To fix this, I took the side seams in some. Then I added a fusible interfacing to the armhole seams that I turned in and stitched down. Instead of hemming the vest, I serged around the edge twice to finish. Oh one more thing, even though I cut the pocket pieces out, I sewed the vest up without them. I realized that I didn't really care if I had them or not so left them off and I never missed them when I wore this to work on Monday.

I also left the collar seam unfinished. The pattern tells you to do a french seam on the collar seam but my fabric was really thick and I just didn't feel like wrestling with it. Since I was going with an unfinished hemline, showing the unfinished collar seam just seems part of the theme.

Here is the finished vest ~





In the above picture I wore the vest with a belt to emulate the pattern envelope. I may or may not wear the belt but it does work for me. Lately I'm more casual and like the loose and flowing look better!  

This was a quick and stylish addition to my wardrobe.  Worn with a thick turtleneck or one of my cashmere sweaters, it will be warm enough for the cold days ahead. I may make a version of the turtleneck that's included in the pattern because I love turtlenecks. However, right now I have button down shirts on the mind so that's what's on my cutting table.

...as always more later!


Sunday, February 05, 2017

Cashmerette Turner Tunic


I really like this pattern cause y'all know I love a dress but dresses only figure predominantly in my wardrobe from late May to September. Somehow a dress in the spring/summer works in my very casual office but not so much in the fall/winter. So I don't wanna wait until spring to make a version of the Turner Dress, that's why I decided to work on a tunic version first.



I went with a border print ponte recently purchased from Chic Fabrics to give it a little oomph. I'm slowly bringing myself around to the "I can wear any color, print, etc. I want camp" even though this is still a print on a black background! *LOL*


How I posted the fabric and pattern to Instagram

Pattern Alterations ~
Now there aren't many of those because Jenny has thought of most things that a plus size sewist needs to do to make a pattern fit and they are incorporated into the pattern.

But it is winter and the neckline was quite low on me, so starting with the bodice front for a C/D cup, I added 2" to raise the neckline per Jenny's instructions in this blog post


Construction Deets ~
I cut it out originally in a size 22 front and a 24 back and size 22 sleeves, put it on and thought ummmmm no. It was way too tight. Some of the tightness could be attributed to using a ponte with minimum stretch and some may be attributed to the fact that the pattern pieces are cut on the cross grain which could be affecting the little stretch the ponte possessed.

Since I bought three yards of the fabric, I recut the front using the 26 E/F cup and the 24 back. I needed all of my extra in the front. I'd already cut the skirt using the border for the bottom of the skirt. There wasn't enough fabric leftover to recut the skirt so I "made the bodice" fit the skirt. A good press helped make it work too.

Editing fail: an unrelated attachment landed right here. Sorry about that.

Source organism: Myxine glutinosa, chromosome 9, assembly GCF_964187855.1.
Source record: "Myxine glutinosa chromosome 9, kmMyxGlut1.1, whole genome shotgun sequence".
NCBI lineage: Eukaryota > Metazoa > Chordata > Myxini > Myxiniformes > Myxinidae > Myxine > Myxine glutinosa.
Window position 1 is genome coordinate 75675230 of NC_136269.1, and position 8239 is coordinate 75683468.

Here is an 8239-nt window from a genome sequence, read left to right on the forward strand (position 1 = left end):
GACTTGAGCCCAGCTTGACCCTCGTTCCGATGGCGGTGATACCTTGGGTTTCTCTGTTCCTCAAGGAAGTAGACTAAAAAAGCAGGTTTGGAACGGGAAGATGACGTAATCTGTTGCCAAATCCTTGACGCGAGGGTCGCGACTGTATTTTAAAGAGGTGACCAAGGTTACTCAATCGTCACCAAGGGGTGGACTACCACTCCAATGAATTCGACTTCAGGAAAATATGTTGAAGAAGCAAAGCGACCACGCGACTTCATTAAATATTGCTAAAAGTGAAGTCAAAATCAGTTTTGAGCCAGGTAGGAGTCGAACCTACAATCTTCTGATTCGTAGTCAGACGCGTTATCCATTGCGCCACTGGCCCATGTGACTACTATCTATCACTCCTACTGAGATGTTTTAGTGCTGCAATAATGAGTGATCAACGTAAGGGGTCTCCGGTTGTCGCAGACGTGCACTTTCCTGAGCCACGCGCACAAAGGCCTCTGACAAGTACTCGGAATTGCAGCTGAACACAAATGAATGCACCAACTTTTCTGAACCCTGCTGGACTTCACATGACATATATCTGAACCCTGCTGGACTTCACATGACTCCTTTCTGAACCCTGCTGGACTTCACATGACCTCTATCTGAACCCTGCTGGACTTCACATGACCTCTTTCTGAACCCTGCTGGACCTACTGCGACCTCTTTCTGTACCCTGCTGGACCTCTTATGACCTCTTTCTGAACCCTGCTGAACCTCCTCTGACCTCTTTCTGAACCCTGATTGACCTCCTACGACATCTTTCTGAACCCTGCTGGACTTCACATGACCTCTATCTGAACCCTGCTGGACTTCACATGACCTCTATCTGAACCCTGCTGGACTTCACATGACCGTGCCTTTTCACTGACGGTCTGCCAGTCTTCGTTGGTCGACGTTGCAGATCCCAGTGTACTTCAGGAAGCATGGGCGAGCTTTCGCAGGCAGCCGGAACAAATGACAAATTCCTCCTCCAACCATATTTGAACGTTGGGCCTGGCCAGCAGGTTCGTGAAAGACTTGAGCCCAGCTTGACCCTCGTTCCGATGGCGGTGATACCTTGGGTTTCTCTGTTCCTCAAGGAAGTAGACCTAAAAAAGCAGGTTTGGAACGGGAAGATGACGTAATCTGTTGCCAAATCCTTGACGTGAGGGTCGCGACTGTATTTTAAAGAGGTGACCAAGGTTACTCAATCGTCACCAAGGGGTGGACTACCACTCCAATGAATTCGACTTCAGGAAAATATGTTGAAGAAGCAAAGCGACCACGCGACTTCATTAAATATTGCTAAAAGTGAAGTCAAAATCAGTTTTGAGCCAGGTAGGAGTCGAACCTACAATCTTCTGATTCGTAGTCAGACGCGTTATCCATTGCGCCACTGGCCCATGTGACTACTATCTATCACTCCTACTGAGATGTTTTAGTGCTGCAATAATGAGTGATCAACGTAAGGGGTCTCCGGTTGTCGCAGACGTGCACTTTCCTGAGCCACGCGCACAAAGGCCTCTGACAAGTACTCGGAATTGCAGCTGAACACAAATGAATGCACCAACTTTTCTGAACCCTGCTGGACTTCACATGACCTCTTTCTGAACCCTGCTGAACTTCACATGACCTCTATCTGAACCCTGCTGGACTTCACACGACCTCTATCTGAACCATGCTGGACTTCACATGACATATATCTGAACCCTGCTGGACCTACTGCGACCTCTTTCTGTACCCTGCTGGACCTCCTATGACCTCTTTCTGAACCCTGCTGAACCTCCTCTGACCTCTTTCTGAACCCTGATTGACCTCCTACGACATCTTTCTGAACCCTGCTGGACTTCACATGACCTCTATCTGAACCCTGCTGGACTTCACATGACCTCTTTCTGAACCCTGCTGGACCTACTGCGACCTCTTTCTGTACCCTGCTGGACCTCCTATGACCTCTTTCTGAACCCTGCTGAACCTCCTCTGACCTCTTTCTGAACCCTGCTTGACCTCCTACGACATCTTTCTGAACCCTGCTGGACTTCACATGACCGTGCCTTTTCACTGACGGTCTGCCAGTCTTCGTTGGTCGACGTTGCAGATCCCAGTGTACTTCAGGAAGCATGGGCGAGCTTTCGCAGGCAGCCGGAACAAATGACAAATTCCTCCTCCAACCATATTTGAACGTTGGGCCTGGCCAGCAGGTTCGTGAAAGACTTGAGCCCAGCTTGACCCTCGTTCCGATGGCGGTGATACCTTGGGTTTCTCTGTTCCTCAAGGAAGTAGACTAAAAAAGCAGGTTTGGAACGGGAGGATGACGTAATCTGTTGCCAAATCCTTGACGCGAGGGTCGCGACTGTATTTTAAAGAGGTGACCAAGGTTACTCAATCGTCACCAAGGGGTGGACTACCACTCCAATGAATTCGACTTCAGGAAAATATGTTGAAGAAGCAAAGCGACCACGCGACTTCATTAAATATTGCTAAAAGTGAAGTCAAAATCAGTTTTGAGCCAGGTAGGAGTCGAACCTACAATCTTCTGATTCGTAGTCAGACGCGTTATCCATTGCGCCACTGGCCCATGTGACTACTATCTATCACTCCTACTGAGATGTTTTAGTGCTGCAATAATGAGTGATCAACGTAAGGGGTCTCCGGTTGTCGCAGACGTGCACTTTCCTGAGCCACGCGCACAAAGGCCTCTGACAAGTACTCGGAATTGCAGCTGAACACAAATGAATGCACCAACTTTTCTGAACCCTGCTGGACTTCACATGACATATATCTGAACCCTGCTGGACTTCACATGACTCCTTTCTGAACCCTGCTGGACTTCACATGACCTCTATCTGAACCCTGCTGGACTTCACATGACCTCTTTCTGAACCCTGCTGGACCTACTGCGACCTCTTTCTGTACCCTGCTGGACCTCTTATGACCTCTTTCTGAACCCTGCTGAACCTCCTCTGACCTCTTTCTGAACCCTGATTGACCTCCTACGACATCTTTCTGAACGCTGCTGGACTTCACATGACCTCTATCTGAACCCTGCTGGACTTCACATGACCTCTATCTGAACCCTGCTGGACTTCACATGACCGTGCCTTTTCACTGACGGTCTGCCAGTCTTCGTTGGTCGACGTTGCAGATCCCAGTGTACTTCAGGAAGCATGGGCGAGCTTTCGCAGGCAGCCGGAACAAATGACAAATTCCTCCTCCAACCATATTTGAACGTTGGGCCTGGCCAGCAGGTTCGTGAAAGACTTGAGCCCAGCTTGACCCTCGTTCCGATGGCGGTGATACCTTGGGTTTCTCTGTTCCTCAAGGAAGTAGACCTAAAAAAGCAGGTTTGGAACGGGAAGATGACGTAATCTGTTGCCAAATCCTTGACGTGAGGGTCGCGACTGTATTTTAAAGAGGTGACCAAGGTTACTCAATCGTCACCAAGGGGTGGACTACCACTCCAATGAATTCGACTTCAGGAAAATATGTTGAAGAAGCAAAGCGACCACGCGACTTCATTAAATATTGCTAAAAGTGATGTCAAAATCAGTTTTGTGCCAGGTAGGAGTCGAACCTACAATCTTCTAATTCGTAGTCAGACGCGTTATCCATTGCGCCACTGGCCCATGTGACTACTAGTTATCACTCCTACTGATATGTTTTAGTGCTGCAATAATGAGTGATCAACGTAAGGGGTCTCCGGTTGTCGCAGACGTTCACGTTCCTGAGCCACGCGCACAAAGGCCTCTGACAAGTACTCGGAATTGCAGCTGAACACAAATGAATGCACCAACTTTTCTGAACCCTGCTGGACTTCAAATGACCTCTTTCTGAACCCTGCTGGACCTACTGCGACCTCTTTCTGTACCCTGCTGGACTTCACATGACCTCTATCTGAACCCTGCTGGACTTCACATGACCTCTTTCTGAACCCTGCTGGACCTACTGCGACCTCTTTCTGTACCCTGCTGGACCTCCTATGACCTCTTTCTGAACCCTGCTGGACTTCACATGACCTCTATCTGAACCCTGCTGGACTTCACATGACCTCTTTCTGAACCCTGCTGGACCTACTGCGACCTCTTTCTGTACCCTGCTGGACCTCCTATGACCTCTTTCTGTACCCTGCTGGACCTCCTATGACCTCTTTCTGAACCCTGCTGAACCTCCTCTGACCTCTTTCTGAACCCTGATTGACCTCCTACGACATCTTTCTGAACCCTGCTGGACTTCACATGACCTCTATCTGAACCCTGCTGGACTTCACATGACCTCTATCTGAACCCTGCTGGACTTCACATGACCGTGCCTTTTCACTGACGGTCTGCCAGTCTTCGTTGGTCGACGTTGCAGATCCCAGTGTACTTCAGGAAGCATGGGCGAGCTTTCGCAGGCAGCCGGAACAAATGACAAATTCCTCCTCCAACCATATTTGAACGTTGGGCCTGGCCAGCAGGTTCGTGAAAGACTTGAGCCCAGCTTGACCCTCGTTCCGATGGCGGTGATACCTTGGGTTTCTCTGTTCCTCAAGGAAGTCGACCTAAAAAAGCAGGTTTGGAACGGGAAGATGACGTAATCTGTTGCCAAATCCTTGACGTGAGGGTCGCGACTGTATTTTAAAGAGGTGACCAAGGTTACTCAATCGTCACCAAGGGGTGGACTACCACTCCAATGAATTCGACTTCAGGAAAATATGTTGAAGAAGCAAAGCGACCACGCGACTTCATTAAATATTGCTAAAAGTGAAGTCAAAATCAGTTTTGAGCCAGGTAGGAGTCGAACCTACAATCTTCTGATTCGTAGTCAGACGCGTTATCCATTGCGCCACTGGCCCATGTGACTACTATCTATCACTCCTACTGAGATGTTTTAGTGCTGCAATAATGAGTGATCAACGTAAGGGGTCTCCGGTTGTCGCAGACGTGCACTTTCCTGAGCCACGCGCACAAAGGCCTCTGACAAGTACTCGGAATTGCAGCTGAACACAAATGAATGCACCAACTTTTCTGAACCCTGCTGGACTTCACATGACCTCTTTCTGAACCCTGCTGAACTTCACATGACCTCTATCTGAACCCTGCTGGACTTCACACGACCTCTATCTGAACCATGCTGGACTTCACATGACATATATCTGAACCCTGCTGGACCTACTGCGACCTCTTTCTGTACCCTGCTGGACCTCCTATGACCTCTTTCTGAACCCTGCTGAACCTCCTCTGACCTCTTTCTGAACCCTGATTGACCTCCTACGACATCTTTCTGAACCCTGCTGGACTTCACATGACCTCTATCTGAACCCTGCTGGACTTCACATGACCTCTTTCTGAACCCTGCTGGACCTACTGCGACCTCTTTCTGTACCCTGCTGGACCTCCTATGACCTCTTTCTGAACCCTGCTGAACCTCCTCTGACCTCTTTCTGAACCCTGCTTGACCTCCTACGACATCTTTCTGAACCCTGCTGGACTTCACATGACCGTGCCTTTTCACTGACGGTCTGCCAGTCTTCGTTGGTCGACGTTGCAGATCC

The original sleeves that I cut from the border print ponte were too tight and I despise tight sleeves. When I went to recut them there wasn't enough fabric for them even when I tried to piece them together. So I pulled out my trusty black ponte fabric (which has a little more stretch) and cut new sleeves from it. If I look closely, I can see the slight difference in the fabric but since the print is so vibrant, that is what your eye is drawn too.



Designer Deets ~
I wish I was capable of just sewing a pattern out of the envelope as the pattern designer made it but I'm not.

Here are the changes I made to the pattern:
1. Made it tunic length
2. Gave the side hems shark tooth hemlines to emphasize the border print.
3. Used Jenny's instructions to raise the neckline
4. Instead of lining the top with self fabric, I used black foldover elastic to finish off the neckline. 

Some pictures of the tunic in action ~




Conclusion ~
I like the ease of this pattern. How easy it is to sew. How easy it is to interpret and change up using fabric and details...and how easy it is to wear. I don't know if I will make another tunic but it will definitely be on my spring/summer to-sew list. I'd like one with a very full skirt and calf length in a lightweight knit. It will be a perfect spring/summer dress and will have more fabric to cover the abundance of behind that I have.

Also, I took these pictures myself. My daughter and the grand kids are all under the weather. I've forgotten how hard it is to take my own photos and I applaud all of you who do!

One more thing, most of these pictures are taken with me wearing sneakers because honestly this is my footwear choice most days. I'm slowly but surely buying interesting pairs of sneakers cause they're fun and since I can wear them to work, I might as well.

...as always more later!



Wednesday, February 01, 2017

It's All in the Details

Honestly, I may never get the other three cardigans photographed. I guess I'm not that good at faking it until I can make it. Thanks Sallie for that reminder! Cause I'm doing good just getting myself together to go face the world every day! *LOL*


So I thought I would talk about the details of each cardigan and how it makes them different. I really made no pattern changes to any of the four patterns, what differentiates them are the fabric and closure choices - you know the details.